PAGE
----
Press Release 103/2009

Working Time Models Tailored to Senior Employees

KRONOS Project Gives Recommendations for Handling Demographic Change
Alternsgerechte Arbeitszeitmodelle tragen dazu bei, Gesundheit und Arbeitsfähigkeit zu erhalten. (Foto: Gabi Zachmann)
Age-tailored working time models contribute to preserving health and working capacity. (Photo by: Gabi Zachmann)

Due to demographic change, enterprises have to adapt to aging employees. An adequate working time scheme, however, contributes to preserving the health and working capacity of the staff. Within the framework of the KRONOS project, KIT researchers studied working time models tailored to an aging staff. On the basis of their results, they recommend shift plans with a more rapid forward rotation as well as tailored long-term time accounts, the credits of which can be used according to the needs of the employees.

Part-time work, short breaks, aging-tailored shift plans, and long-term time accounts were among the instruments studied by the group of researchers headed by Professor Peter Knauth from the KIT Institute for Industrial Management and Industrial Production (IIP) within the framework of KRONOS. The meanwhile completed study of “Life Working Time Models – Chances and Risks for Enterprises and Staff” was a partial project of the priority program “Age-specific Working Systems” funded by the German Research Foundation (DFG). The final report of the KRONOS project has now been published by the Universitätsverlag Karlsruhe.

KIT scientists evaluated age-tailored working time models at five enterprises in the automotive, steel, chemistry, and pharmaceutical sectors. They found that the success of such models depends on several factors: Consideration of labor science recommendations; possibility of employees of designing their working time; favorable boundary conditions and integration of the actions in a strategy to react to demographic change.

From the KRONOS project, the following detailed recommendations were derived: A general reduction of daily working time for all senior employees is not reasonable, as their health and working capacities vary strongly. However, senior employees should make more breaks. Shift plans with a more rapid forward rotation (starting from the early shift, followed by the late and night shifts) have a more favorable effect on the working capacity than traditional weekly backward rotating shift plans. It is reasonable to reduce the number of night shifts per person and year. As obvious from the study, the night shift staff can be reduced also in case of partly automated processes, if activities are shifted from the night shift to the early or late shifts. The early shift should not start before 6 o’clock.

KRONOS also suggests a larger dissemination of optional working time models, with the employees changing among various weekly or annual working times in the course of their professional life. So-called long-term accounts should not only allow for partial retirement. The credits should rather be usable according to the individual needs of the staff. For instance, it should be possible to take a time-out of several weeks or months in the course of the working life for family reasons, as it is explained by the KRONOS project head Knauth. “Such tailored models increase the attractiveness of a company as an employer and give it a lead in its competition for skilled workers, the number of which will decrease as a result of demographic change.”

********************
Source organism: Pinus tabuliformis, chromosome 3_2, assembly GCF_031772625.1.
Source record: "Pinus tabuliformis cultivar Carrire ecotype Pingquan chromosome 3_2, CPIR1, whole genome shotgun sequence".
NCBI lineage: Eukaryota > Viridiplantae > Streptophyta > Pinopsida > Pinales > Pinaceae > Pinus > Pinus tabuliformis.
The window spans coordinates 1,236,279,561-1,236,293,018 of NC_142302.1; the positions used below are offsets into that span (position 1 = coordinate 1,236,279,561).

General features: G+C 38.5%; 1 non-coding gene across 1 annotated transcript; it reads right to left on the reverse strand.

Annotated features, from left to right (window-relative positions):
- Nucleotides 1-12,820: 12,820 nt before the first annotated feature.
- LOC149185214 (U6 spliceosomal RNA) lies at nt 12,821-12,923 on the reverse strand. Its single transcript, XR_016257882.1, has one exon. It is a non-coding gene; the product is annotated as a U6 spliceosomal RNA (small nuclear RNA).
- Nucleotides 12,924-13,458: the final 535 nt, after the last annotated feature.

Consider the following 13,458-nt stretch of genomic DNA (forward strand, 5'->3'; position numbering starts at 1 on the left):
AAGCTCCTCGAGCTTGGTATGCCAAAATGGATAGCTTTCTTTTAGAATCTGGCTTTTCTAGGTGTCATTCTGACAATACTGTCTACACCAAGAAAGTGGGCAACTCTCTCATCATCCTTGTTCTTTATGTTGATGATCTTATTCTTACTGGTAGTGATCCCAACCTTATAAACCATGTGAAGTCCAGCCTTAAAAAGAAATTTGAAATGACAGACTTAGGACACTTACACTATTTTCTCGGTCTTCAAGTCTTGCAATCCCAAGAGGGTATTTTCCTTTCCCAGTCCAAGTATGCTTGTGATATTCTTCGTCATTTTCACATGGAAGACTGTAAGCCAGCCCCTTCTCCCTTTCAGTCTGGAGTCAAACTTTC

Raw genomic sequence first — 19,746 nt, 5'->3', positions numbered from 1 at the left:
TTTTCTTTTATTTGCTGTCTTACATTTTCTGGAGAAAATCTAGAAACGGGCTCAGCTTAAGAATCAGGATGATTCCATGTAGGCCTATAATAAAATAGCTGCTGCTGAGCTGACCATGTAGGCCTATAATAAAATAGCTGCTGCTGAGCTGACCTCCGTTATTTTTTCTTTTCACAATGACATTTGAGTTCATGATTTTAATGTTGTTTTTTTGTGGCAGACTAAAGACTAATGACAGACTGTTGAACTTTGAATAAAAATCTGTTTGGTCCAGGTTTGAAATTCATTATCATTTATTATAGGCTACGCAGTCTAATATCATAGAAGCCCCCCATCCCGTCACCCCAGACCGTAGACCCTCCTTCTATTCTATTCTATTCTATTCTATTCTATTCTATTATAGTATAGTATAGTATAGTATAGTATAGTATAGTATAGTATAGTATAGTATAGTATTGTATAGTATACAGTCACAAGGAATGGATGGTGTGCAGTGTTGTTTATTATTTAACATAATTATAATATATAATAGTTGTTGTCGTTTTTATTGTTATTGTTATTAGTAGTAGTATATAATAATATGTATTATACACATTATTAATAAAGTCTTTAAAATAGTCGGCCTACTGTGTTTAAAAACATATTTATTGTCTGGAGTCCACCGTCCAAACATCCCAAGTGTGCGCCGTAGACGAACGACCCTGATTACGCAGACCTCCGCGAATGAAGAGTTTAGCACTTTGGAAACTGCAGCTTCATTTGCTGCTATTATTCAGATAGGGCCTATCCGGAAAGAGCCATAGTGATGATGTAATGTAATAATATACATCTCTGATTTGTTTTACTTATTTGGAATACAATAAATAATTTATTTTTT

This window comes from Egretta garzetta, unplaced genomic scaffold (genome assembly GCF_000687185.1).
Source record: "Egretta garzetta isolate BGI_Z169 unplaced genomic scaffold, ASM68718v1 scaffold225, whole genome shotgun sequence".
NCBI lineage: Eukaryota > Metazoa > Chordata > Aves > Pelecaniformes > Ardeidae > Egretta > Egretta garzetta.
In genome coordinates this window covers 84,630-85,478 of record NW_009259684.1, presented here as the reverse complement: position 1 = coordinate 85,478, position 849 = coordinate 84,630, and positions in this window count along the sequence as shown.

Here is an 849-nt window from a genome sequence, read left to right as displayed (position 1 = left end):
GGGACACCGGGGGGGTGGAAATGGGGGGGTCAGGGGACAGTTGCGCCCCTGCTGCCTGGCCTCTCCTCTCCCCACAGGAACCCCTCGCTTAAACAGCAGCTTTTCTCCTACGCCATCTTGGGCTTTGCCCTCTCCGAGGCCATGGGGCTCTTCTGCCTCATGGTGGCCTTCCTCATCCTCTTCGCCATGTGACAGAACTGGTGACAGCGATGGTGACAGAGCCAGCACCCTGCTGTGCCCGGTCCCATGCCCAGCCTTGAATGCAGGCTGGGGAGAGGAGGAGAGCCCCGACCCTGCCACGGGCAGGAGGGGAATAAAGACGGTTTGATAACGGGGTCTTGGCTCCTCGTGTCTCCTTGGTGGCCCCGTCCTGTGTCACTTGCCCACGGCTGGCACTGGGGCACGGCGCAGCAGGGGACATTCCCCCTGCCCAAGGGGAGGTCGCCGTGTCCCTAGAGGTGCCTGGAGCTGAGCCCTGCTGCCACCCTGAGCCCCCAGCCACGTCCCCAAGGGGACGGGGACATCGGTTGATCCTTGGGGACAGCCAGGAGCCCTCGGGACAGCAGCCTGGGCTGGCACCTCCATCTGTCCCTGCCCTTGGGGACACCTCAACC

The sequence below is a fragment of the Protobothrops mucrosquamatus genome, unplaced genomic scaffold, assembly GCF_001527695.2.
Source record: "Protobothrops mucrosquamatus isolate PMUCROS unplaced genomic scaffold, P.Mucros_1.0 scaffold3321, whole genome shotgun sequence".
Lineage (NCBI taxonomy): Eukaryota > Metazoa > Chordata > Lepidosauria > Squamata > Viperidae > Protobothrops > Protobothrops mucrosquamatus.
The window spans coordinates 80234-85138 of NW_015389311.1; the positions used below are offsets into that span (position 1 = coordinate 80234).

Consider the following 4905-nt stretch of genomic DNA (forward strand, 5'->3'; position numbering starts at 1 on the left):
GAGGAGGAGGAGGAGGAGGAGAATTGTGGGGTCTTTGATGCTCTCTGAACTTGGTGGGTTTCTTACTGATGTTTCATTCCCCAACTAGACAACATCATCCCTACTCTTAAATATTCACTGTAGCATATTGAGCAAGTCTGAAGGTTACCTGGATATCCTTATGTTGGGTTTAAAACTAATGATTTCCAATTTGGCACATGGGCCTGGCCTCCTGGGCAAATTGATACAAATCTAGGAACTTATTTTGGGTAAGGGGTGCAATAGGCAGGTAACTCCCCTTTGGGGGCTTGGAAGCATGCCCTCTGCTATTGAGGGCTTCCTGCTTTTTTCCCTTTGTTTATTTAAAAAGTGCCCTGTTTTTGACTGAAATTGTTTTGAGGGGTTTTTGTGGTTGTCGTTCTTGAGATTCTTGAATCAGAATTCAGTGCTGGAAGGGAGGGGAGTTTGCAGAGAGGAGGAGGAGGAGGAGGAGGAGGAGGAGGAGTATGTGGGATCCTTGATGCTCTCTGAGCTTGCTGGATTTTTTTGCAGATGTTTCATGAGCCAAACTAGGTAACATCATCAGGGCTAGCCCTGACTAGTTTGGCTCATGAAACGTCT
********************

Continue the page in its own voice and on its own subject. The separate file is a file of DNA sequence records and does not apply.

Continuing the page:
Peter Knauth, Dorothee Karl, Kathrin Elmerich: Lebensarbeitszeitmodelle: Chancen und Risiken für das Unternehmen und die Mitarbeiter. Forschungsbericht zum Teilprojekt KRONOS des Schwerpunktprogramms ”Altersdifferenzierte Arbeitssysteme“ (SPP 1184) der Deutschen Forschungsgemeinschaft. Universitätsverlag Karlsruhe (ISBN 978-3-86644-322-8).


Being “The Research University in the Helmholtz Association”, KIT creates and imparts knowledge for the society and the environment. It is the objective to make significant contributions to the global challenges in the fields of energy, mobility, and information. For this, about 9,800 employees cooperate in a broad range of disciplines in natural sciences, engineering sciences, economics, and the humanities and social sciences. KIT prepares its 22,300 students for responsible tasks in society, industry, and science by offering research-based study programs. Innovation efforts at KIT build a bridge between important scientific findings and their application for the benefit of society, economic prosperity, and the preservation of our natural basis of life. KIT is one of the German universities of excellence.

or, 23.09.2009

Monika Landgraf
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